“Thomas said to him, ‘My Lord and my God’.” John 20:28
There is an old Chinese saying, “May you live in interesting times”. During years as a youth, the thought never occurred that the saying might not be a blessing. Growing up in rural England, I certainly didn’t live in interesting times, I felt we lived in the most boring place on Earth. In fact, I was quite certain of it until challenged by someone who was adamant that rural Ireland in the 1960s was significantly more boring. I suppose it is a daft argument, how do you measure boredom? What the feeling reflected was a desire to be somewhere “interesting” things happened.
But would we really have wanted to be in “interesting” places? Interesting things are usually unpredictable, unusual, even unwanted. Interesting times are when people face constant life changing decisions and experiences. The Chinese saying may be a curse, as well a blessing, if the interesting times bring uncertainty and danger, and even death.
The days in Jerusalem described in the Gospels are “interesting times”. John describes a moment of great uncertainty and definite danger.
It is evening on the first day of the week and the disciples are locked in a room together. They are afraid and they are anxious about what is going to happen. They are afraid the Jews will turn on them because they have been friends of Jesus of Nazareth.
Peter and John have seen the empty tomb in the morning, but they haven’t really grasped what has happened. John himself writes that they still did not understand from Scripture that Jesus had to rise from the dead.
So here they are, and you can almost imagine the interesting scene: sitting around on the floor in small clusters; talking so quietly that you have to strain to hear the voices; jumping at every noise; checking and re-checking that the door is locked; petrified that there will be the sound of heavy steps and a hammering at the door. This is a frightened group of people whose main concern is how they are going to get out of Jerusalem and find somewhere to stay until the trouble has blown over.
Then Jesus comes and stands among them. Doors present no obstacle to someone who has overcome the power of death. He appears and says “peace be with you”, and the disciples are changed.
The most encouraging part of that story for me is that the fear the disciples have is no obstacle to the power of Jesus, the fear the Church has about living in interesting times is not an obstacle to God’s power. The thought of going out, as they did, to live a life for Jesus would fill me with fear. Working in the Church may not be filled with interesting times, but it’s not threatening; it doesn’t ask very much from me. But going out to change the world, as those disciples would be asked to do, that’s frightening.
Yet Jesus challenges us to be like him, and, if we are like him, then there will be interesting times—in the fullest sense of that saying.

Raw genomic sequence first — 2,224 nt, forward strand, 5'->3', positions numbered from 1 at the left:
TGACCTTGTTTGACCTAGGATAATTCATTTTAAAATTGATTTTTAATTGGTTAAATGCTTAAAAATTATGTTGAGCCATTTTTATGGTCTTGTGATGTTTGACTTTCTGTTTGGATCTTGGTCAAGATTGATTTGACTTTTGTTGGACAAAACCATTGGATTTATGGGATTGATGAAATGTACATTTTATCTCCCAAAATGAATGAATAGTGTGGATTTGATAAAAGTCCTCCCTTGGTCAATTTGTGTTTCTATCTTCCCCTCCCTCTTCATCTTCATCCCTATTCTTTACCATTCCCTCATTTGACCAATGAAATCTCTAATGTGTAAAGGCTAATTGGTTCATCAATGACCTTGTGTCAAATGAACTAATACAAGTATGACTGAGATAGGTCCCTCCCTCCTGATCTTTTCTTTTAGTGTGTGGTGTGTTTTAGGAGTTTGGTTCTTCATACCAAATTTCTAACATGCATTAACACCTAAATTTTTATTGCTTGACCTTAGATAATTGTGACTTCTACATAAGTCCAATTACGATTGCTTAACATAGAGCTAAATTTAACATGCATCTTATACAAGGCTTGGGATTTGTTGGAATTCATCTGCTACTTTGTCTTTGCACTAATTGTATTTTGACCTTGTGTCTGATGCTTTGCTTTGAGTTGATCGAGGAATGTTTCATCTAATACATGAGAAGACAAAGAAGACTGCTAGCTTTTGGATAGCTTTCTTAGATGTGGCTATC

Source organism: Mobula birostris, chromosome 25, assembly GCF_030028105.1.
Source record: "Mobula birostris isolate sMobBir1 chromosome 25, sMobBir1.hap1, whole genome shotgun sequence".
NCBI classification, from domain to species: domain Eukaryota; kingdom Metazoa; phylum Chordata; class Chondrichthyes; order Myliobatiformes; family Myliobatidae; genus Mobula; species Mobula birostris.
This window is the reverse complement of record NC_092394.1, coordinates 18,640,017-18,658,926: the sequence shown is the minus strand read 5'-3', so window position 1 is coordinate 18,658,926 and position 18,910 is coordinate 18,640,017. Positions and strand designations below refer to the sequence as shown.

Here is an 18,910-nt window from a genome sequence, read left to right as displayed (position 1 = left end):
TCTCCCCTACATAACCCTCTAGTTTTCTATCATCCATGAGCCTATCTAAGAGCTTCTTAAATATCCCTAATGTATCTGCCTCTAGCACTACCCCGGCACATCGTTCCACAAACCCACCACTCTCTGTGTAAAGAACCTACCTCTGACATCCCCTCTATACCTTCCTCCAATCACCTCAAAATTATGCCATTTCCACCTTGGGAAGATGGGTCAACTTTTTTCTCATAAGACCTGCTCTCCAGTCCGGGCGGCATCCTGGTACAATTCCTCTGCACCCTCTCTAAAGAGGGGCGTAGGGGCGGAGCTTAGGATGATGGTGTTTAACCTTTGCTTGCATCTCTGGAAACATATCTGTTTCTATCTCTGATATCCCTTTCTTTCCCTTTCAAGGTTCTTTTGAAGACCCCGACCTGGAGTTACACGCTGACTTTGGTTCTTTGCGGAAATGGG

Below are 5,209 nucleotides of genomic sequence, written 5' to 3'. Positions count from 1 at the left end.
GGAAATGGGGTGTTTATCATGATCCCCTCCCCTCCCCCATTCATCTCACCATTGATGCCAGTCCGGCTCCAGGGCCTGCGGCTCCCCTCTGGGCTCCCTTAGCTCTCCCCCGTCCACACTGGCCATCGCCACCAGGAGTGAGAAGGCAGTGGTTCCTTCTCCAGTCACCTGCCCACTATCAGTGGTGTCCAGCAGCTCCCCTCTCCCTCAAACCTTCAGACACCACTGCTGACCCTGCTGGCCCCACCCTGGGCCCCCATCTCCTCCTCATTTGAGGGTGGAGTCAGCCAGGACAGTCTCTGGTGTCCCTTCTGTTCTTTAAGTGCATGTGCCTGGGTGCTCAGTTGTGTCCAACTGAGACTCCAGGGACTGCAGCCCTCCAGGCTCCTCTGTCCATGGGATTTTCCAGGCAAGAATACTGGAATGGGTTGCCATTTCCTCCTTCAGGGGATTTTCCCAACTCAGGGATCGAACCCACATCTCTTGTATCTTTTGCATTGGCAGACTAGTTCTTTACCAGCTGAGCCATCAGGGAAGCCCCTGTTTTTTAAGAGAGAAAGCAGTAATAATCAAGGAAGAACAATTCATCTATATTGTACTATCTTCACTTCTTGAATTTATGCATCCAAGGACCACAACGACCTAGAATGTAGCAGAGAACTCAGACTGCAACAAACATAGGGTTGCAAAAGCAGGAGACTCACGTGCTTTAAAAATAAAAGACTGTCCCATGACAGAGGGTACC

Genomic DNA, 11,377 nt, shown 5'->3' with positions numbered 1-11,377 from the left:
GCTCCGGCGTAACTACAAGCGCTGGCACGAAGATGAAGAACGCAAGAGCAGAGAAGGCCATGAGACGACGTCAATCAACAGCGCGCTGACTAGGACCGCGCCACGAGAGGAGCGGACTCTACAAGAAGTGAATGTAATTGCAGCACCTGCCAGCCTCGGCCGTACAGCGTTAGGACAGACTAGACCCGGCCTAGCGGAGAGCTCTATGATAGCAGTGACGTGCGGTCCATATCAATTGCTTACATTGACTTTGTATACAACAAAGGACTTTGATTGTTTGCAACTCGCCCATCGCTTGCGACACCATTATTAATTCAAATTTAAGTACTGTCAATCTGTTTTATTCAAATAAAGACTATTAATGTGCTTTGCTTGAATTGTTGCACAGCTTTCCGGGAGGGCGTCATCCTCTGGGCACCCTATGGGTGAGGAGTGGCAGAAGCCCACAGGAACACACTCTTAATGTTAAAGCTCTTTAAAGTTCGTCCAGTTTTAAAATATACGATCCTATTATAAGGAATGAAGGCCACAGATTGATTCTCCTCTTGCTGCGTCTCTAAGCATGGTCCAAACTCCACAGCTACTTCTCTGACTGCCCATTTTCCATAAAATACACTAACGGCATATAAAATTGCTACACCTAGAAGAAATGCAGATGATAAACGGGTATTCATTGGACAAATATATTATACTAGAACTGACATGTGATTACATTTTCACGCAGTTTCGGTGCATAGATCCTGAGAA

Jesus appears and he shows his disciples his hands and his side. It is the crucified man from Nazareth who has been raised from the dead. Jesus is not some superman who has flown in from outer space who can just shake off what it means to be human. He is a real person, God has taken on our flesh and blood, and really bears our pain and our injuries.
God has become this broken and disfigured man and has risen from the dead as a new creation. The man who was despised and rejected is the one who is resurrected.
God is saying to us that this is his way of doing things; the way to life is the way of the Cross. We cannot hope to share his life with him if we are not prepared to follow in his way of doing things. What God is saying to us is that you cannot have Easter without Good Friday; you can’t have new life without an end to the old life; you can’t follow him and stay the way you are.
Jesus stands among his disciples and they are challenged to change, to see in his Cross the way to victory. It wasn’t easy for them. How can giving up mean that you gain? How can dying mean that you live?
Thomas is not with them on that evening and he refuses to believe unless he can actually touch the marks of the crucifixion. Thomas is like us, Thomas is a modern man. He finds it hard to accept that this could be
God’s way of doing things. Only if he has undeniable physical evidence, will he accept that this could be the way.
It is not simply a question of doubt, it is a question of not understanding of why it should be this way. If this is how God works, then Thomas wants to be certain. He wants to be sure that this man Jesus has really been a human being; that God really shred our life with us. It mattered to Thomas that God really understood what frustration and disappointment and hurt and pain and grief really meant—that God was a God who had been through interesting times with us.
The scars and the wounds in Jesus’ body were the marks of what the powers of this world thought of someone who gave up his life for others. For Thomas, though, the scars and wounds would be the marks of truth and of victory.
The Easter story shows us what we can be; that God can take our life and make it into something new, as he takes the lives of each of those disciples.
When Thomas realises that this may be the most interesting moment of his life, that God has turned things upside down, that in giving up your life you gain it, that there is no need for worry or fear, ever again, he exclaims, “My Lord and my God”.
Do we ever allow God to turn things upside down? Dare we live in interesting times?